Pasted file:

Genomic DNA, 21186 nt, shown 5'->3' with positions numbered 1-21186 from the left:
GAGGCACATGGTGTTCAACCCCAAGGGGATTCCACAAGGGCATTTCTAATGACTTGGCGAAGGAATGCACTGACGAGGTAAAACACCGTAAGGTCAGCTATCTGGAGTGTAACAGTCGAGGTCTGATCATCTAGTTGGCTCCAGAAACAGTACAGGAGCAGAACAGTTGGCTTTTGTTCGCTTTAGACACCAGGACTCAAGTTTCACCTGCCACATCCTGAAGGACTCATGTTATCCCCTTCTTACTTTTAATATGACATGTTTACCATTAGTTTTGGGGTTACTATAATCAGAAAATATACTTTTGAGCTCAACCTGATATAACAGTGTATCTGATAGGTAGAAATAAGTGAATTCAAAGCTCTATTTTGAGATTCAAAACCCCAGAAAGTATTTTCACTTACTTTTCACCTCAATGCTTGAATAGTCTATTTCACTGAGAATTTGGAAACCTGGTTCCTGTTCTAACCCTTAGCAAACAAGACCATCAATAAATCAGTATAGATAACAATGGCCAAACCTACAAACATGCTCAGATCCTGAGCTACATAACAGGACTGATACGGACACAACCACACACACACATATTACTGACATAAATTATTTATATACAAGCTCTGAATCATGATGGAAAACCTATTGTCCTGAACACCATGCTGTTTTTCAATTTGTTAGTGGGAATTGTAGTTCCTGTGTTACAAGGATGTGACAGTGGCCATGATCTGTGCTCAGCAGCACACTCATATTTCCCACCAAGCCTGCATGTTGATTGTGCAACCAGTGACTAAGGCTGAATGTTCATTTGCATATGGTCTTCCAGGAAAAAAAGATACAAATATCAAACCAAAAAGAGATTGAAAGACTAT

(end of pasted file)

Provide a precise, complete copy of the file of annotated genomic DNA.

Genomic DNA, 21186 nt, shown 5'->3' with positions numbered 1-21186 from the left:
GAGGCACATGGTGTTCAACCCCAAGGGGATTCCACAAGGGCATTTCTAATGACTTGGCGAAGGAATGCACTGACGAGGTAAAACACCGTAAGGTCAGCTATCTGGAGTGTAACAGTCGAGGTCTGATCATCTAGTTGGCTCCAGAAACAGTACAGGAGCAGAACAGTTGGCTTTTGTTCGCTTTAGACACCAGGACTCAAGTTTCACCTGCCACATCCTGAAGGACTCATGTTATCCCCTTCTTACTTTTAATATGACATGTTTACCATTAGTTTTGGGGTTACTATAATCAGAAAATATACTTTTGAGCTCAACCTGATATAACAGTGTATCTGATAGGTAGAAATAAGTGAATTCAAAGCTCTATTTTGAGATTCAAAACCCCAGAAAGTATTTTCACTTACTTTTCACCTCAATGCTTGAATAGTCTATTTCACTGAGAATTTGGAAACCTGGTTCCTGTTCTAACCCTTAGCAAACAAGACCATCAATAAATCAGTATAGATAACAATGGCCAAACCTACAAACATGCTCAGATCCTGAGCTACATAACAGGACTGATACGGACACAACCACACACACACATATTACTGACATAAATTATTTATATACAAGCTCTGAATCATGATGGAAAACCTATTGTCCTGAACACCATGCTGTTTTTCAATTTGTTAGTGGGAATTGTAGTTCCTGTGTTACAAGGATGTGACAGTGGCCATGATCTGTGCTCAGCAGCACACTCATATTTCCCACCAAGCCTGCATGTTGATTGTGCAACCAGTGACTAAGGCTGAATGTTCATTTGCATATGGTCTTCCAGGAAAAAAAGATACAAATATCAAACCAAAAAGAGATTGAAAGACTAT